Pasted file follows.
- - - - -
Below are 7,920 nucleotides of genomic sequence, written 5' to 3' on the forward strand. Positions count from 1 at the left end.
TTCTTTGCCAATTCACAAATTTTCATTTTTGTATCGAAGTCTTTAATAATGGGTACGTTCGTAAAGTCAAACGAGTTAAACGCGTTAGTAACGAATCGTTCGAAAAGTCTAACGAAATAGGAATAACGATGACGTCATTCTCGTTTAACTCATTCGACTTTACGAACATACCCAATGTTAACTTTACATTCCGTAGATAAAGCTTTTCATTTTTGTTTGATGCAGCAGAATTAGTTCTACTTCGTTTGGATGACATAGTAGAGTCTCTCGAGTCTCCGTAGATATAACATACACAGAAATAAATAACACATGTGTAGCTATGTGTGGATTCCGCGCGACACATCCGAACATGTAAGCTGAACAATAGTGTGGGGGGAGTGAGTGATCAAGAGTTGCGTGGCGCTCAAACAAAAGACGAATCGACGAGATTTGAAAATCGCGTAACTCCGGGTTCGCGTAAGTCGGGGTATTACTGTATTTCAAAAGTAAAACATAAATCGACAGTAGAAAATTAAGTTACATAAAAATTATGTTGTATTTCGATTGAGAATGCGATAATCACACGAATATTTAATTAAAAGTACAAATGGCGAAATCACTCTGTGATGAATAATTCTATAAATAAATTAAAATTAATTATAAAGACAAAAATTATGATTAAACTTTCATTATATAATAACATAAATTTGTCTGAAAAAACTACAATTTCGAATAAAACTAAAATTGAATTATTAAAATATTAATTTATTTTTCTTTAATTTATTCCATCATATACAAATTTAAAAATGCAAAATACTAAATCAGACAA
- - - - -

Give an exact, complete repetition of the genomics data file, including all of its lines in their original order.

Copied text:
Below are 7,920 nucleotides of genomic sequence, written 5' to 3' on the forward strand. Positions count from 1 at the left end.
TTCTTTGCCAATTCACAAATTTTCATTTTTGTATCGAAGTCTTTAATAATGGGTACGTTCGTAAAGTCAAACGAGTTAAACGCGTTAGTAACGAATCGTTCGAAAAGTCTAACGAAATAGGAATAACGATGACGTCATTCTCGTTTAACTCATTCGACTTTACGAACATACCCAATGTTAACTTTACATTCCGTAGATAAAGCTTTTCATTTTTGTTTGATGCAGCAGAATTAGTTCTACTTCGTTTGGATGACATAGTAGAGTCTCTCGAGTCTCCGTAGATATAACATACACAGAAATAAATAACACATGTGTAGCTATGTGTGGATTCCGCGCGACACATCCGAACATGTAAGCTGAACAATAGTGTGGGGGGAGTGAGTGATCAAGAGTTGCGTGGCGCTCAAACAAAAGACGAATCGACGAGATTTGAAAATCGCGTAACTCCGGGTTCGCGTAAGTCGGGGTATTACTGTATTTCAAAAGTAAAACATAAATCGACAGTAGAAAATTAAGTTACATAAAAATTATGTTGTATTTCGATTGAGAATGCGATAATCACACGAATATTTAATTAAAAGTACAAATGGCGAAATCACTCTGTGATGAATAATTCTATAAATAAATTAAAATTAATTATAAAGACAAAAATTATGATTAAACTTTCATTATATAATAACATAAATTTGTCTGAAAAAACTACAATTTCGAATAAAACTAAAATTGAATTATTAAAATATTAATTTATTTTTCTTTAATTTATTCCATCATATACAAATTTAAAAATGCAAAATACTAAATCAGACAA